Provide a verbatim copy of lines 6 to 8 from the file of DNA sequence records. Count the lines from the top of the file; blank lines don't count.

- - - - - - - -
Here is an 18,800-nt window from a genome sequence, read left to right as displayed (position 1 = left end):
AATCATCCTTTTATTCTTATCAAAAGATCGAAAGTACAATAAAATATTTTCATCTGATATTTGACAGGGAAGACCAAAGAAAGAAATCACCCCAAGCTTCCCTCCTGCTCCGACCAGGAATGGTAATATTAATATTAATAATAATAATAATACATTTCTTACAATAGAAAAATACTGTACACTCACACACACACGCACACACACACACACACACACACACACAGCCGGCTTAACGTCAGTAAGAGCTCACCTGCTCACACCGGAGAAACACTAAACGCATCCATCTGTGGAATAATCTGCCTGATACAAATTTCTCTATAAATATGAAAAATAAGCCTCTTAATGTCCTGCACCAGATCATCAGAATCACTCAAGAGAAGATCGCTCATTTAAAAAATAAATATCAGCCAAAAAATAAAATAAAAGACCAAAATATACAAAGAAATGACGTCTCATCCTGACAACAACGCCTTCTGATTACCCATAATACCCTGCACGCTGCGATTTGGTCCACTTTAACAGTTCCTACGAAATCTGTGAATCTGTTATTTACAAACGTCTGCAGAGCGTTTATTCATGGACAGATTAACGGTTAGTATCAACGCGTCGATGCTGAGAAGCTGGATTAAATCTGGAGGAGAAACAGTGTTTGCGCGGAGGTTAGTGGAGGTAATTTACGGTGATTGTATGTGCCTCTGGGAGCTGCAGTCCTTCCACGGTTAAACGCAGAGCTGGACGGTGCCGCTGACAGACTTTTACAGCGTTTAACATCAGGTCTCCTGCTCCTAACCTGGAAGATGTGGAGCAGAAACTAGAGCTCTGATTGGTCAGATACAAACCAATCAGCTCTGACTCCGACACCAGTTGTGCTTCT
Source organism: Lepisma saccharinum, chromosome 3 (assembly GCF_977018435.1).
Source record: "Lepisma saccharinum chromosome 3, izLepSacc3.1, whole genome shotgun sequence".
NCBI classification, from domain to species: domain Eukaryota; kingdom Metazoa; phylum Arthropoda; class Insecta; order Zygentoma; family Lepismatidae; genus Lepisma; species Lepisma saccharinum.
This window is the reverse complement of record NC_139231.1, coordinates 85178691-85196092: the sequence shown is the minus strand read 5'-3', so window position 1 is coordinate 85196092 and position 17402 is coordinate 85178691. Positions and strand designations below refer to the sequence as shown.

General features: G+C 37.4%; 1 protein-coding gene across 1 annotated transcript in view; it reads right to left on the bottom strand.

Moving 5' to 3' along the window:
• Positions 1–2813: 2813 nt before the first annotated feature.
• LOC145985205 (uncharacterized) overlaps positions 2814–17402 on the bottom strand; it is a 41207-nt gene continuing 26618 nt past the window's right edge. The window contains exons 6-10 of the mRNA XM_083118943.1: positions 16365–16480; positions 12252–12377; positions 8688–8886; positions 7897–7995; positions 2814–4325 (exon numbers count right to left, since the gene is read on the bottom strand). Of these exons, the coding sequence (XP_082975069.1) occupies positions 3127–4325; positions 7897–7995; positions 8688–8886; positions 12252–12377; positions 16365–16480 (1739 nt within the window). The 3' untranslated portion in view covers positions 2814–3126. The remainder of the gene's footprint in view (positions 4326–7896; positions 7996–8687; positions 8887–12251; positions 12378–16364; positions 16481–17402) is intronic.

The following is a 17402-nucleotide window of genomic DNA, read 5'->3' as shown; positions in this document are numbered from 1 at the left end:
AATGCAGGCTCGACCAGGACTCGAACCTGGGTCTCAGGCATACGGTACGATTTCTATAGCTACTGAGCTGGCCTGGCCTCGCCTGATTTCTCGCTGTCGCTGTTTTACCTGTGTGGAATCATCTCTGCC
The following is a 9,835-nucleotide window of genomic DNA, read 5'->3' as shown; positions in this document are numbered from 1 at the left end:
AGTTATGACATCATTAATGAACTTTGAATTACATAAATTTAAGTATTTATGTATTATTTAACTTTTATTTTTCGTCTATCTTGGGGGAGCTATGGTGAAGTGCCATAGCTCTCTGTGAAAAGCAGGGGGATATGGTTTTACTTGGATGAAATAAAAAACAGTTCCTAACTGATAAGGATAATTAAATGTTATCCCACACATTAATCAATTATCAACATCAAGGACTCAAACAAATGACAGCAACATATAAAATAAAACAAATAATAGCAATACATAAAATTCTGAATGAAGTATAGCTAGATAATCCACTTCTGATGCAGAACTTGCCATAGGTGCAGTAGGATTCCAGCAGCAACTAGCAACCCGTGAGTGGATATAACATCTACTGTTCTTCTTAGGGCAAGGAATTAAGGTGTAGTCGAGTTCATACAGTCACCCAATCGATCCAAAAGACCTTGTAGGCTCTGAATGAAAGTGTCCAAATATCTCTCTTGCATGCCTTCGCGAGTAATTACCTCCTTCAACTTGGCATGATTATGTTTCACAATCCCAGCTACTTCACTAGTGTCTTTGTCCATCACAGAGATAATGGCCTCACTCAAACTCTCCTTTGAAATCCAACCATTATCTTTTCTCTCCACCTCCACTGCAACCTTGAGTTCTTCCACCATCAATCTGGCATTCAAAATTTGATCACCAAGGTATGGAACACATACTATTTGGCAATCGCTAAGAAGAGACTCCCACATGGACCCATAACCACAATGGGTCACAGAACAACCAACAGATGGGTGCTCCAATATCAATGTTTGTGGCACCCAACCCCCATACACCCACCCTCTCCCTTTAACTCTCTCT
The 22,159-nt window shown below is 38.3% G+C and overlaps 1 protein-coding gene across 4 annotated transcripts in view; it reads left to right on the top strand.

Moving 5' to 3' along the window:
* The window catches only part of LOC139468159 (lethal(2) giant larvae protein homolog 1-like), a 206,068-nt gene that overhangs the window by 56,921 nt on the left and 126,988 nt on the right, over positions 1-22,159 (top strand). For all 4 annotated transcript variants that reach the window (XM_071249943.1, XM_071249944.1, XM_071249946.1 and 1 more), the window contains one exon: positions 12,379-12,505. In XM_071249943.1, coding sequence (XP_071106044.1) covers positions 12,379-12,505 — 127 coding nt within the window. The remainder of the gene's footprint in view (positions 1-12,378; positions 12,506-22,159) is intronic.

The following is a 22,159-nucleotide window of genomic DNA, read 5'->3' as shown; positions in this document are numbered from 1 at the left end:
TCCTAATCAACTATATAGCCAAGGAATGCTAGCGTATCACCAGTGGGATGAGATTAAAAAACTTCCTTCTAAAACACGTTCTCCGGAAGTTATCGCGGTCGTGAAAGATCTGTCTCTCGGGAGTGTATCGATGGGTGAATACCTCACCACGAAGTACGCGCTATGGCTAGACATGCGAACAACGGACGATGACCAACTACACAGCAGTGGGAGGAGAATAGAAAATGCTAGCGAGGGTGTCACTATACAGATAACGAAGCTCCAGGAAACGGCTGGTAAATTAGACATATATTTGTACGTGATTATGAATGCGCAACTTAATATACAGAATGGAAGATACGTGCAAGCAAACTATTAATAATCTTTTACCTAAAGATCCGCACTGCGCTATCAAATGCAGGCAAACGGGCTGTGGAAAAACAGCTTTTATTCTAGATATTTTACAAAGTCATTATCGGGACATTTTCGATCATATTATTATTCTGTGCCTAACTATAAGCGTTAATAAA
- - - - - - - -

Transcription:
This window is the reverse complement of record NC_139231.1, coordinates 85178691-85196092: the sequence shown is the minus strand read 5'-3', so window position 1 is coordinate 85196092 and position 17402 is coordinate 85178691. Positions and strand designations below refer to the sequence as shown.

General features: G+C 37.4%; 1 protein-coding gene across 1 annotated transcript in view; it reads right to left on the bottom strand.

Moving 5' to 3' along the window: